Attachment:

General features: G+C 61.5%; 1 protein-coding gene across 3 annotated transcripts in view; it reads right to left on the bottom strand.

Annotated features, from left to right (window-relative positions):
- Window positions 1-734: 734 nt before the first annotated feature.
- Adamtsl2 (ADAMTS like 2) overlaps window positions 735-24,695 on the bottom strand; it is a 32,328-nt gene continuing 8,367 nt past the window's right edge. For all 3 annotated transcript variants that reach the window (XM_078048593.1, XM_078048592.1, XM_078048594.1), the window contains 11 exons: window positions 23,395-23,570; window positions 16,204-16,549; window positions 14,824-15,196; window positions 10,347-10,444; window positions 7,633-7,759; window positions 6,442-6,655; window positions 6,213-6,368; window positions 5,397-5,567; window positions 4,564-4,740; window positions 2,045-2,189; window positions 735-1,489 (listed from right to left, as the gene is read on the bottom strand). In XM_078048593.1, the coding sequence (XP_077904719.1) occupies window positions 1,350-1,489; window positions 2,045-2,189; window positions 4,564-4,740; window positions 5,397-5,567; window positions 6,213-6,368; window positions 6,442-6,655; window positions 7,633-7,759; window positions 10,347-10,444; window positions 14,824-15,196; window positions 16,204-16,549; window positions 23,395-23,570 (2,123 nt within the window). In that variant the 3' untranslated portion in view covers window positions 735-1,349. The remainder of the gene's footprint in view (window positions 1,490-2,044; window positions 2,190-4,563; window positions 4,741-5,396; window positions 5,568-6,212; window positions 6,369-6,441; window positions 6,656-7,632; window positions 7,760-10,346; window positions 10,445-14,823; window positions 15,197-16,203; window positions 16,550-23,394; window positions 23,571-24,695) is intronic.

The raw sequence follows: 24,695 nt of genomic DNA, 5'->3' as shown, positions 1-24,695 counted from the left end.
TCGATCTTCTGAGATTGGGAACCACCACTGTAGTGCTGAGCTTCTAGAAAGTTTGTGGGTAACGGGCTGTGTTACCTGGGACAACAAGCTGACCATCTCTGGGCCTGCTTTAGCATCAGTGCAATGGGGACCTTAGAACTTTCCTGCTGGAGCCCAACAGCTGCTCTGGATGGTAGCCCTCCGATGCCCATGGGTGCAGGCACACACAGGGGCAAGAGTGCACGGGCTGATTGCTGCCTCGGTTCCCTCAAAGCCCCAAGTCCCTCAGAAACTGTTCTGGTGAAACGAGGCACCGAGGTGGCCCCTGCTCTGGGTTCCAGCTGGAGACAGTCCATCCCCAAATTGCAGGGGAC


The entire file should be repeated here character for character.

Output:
General features: G+C 61.5%; 1 protein-coding gene across 3 annotated transcripts in view; it reads right to left on the bottom strand.

Annotated features, from left to right (window-relative positions):
- Window positions 1-734: 734 nt before the first annotated feature.
- Adamtsl2 (ADAMTS like 2) overlaps window positions 735-24,695 on the bottom strand; it is a 32,328-nt gene continuing 8,367 nt past the window's right edge. For all 3 annotated transcript variants that reach the window (XM_078048593.1, XM_078048592.1, XM_078048594.1), the window contains 11 exons: window positions 23,395-23,570; window positions 16,204-16,549; window positions 14,824-15,196; window positions 10,347-10,444; window positions 7,633-7,759; window positions 6,442-6,655; window positions 6,213-6,368; window positions 5,397-5,567; window positions 4,564-4,740; window positions 2,045-2,189; window positions 735-1,489 (listed from right to left, as the gene is read on the bottom strand). In XM_078048593.1, the coding sequence (XP_077904719.1) occupies window positions 1,350-1,489; window positions 2,045-2,189; window positions 4,564-4,740; window positions 5,397-5,567; window positions 6,213-6,368; window positions 6,442-6,655; window positions 7,633-7,759; window positions 10,347-10,444; window positions 14,824-15,196; window positions 16,204-16,549; window positions 23,395-23,570 (2,123 nt within the window). In that variant the 3' untranslated portion in view covers window positions 735-1,349. The remainder of the gene's footprint in view (window positions 1,490-2,044; window positions 2,190-4,563; window positions 4,741-5,396; window positions 5,568-6,212; window positions 6,369-6,441; window positions 6,656-7,632; window positions 7,760-10,346; window positions 10,445-14,823; window positions 15,197-16,203; window positions 16,550-23,394; window positions 23,571-24,695) is intronic.

The raw sequence follows: 24,695 nt of genomic DNA, 5'->3' as shown, positions 1-24,695 counted from the left end.
TCGATCTTCTGAGATTGGGAACCACCACTGTAGTGCTGAGCTTCTAGAAAGTTTGTGGGTAACGGGCTGTGTTACCTGGGACAACAAGCTGACCATCTCTGGGCCTGCTTTAGCATCAGTGCAATGGGGACCTTAGAACTTTCCTGCTGGAGCCCAACAGCTGCTCTGGATGGTAGCCCTCCGATGCCCATGGGTGCAGGCACACACAGGGGCAAGAGTGCACGGGCTGATTGCTGCCTCGGTTCCCTCAAAGCCCCAAGTCCCTCAGAAACTGTTCTGGTGAAACGAGGCACCGAGGTGGCCCCTGCTCTGGGTTCCAGCTGGAGACAGTCCATCCCCAAATTGCAGGGGAC